Chocolate naturally has quite a bit of fat in its make-up. Because this is the case, it is not necessary to grease chocolate moulds when making candy, as you do with pans when baking cakes or cookies. The primary reasons that chocolate sticks to candy moulds are moisture, moulds that are not completely clean, or moulds that are too warm. Chocolate candies must be completely hard in order to cleanly pop out of their moulds.
Wash your candy moulds thoroughly at least a day in advance of when you plan to use them. Dry them with towels. Allow them to air dry overnight to make certain that there is no moisture or any foreign substances (such as remnants of past candy making) on their surfaces.
Pour your melted chocolate into the moulds as usual. Make sure to pour the chocolate only into the moulds, not on the plastic parts in between the moulds.
Refrigerate your chocolate moulds until the chocolate has completely hardened. Gently pop the chocolate free by pressing on the moulds from the other side. Handle the chocolate as little as possible to prevent melting it with the warmth of your hands.
- The Professional Chef (Eighth Edition); Culinary Institute of America; 2006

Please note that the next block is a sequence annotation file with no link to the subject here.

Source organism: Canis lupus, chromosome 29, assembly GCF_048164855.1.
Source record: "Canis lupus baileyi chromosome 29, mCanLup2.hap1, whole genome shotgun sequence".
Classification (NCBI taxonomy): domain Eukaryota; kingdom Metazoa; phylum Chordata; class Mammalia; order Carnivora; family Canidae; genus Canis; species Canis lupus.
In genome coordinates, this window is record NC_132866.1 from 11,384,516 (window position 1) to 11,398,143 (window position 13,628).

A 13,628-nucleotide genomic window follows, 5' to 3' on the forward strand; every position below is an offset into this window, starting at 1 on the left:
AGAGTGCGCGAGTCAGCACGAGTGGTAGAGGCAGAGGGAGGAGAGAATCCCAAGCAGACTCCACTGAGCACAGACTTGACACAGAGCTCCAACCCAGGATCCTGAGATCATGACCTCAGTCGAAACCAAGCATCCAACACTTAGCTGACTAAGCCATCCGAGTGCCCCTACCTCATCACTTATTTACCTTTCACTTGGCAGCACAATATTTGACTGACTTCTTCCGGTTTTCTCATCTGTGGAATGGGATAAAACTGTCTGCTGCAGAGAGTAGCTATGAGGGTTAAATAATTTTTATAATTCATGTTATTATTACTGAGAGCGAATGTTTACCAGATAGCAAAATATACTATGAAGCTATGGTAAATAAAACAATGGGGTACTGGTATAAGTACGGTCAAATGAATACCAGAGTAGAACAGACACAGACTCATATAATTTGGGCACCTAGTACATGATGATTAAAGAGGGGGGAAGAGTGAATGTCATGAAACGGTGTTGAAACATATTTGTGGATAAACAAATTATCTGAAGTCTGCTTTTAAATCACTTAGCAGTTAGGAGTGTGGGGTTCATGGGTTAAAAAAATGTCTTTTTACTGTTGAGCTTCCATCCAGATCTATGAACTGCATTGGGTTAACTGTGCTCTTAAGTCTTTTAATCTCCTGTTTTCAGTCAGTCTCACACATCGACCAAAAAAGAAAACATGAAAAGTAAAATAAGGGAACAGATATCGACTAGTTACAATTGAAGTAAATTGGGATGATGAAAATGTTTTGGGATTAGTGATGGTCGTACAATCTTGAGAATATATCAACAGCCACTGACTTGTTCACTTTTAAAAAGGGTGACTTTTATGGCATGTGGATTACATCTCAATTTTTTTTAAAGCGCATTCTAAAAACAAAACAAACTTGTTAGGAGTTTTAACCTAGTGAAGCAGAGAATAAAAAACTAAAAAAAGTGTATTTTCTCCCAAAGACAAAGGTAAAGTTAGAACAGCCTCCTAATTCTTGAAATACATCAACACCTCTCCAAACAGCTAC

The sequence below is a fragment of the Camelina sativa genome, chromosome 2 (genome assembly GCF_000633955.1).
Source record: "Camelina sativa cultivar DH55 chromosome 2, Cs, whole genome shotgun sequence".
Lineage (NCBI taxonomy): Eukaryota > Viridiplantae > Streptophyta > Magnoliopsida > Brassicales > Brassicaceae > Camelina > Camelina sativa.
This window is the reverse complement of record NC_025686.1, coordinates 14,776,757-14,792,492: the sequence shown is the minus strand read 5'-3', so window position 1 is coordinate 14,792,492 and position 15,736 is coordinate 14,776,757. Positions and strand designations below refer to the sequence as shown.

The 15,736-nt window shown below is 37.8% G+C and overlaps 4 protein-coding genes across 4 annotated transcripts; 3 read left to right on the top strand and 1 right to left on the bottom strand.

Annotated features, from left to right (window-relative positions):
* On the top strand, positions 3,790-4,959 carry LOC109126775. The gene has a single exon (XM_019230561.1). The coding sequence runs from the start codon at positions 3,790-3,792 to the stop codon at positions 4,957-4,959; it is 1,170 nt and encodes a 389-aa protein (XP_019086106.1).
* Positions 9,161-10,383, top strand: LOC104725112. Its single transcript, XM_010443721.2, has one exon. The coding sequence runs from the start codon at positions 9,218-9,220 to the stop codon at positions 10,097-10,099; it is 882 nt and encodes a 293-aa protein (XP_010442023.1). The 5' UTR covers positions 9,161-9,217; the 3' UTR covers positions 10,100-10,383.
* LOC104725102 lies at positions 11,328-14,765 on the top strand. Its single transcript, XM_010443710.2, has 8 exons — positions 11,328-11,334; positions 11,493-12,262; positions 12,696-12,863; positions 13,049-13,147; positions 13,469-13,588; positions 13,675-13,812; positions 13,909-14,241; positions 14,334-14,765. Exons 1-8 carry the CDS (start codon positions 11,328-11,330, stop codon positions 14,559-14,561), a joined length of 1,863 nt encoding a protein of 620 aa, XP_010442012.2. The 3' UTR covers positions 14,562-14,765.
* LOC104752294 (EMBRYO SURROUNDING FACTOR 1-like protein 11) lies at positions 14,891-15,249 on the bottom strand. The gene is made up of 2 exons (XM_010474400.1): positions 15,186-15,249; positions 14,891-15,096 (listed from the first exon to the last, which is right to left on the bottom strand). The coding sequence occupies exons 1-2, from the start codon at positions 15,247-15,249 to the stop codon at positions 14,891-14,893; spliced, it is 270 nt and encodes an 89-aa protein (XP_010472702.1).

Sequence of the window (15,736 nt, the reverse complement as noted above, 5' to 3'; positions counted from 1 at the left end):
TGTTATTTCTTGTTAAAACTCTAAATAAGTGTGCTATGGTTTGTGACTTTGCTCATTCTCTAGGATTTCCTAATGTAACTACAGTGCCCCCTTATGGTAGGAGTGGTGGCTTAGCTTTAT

- If the weather is very hot and humid when you are making your chocolate candies, try to gauge the heat and humidity throughout the day. Days are generally cooler in the morning, so try to rearrange your schedule to work with chocolate when it is coolest. Otherwise, you may need to remelt your chocolate and try moulding it again if initial results are unsatisfactory.
- Covering your chocolate moulds when you put them in the refrigerator is not necessary, as long as you will be pulling them out as soon as they have hardened. However, if you need to leave the moulds refrigerated overnight or longer, cover them with a piece of cling film.
- Do not freeze your chocolate moulds in hopes of the chocolate setting up faster. This can lead to chocolate discolouration (also called "bloom") or freezer burn.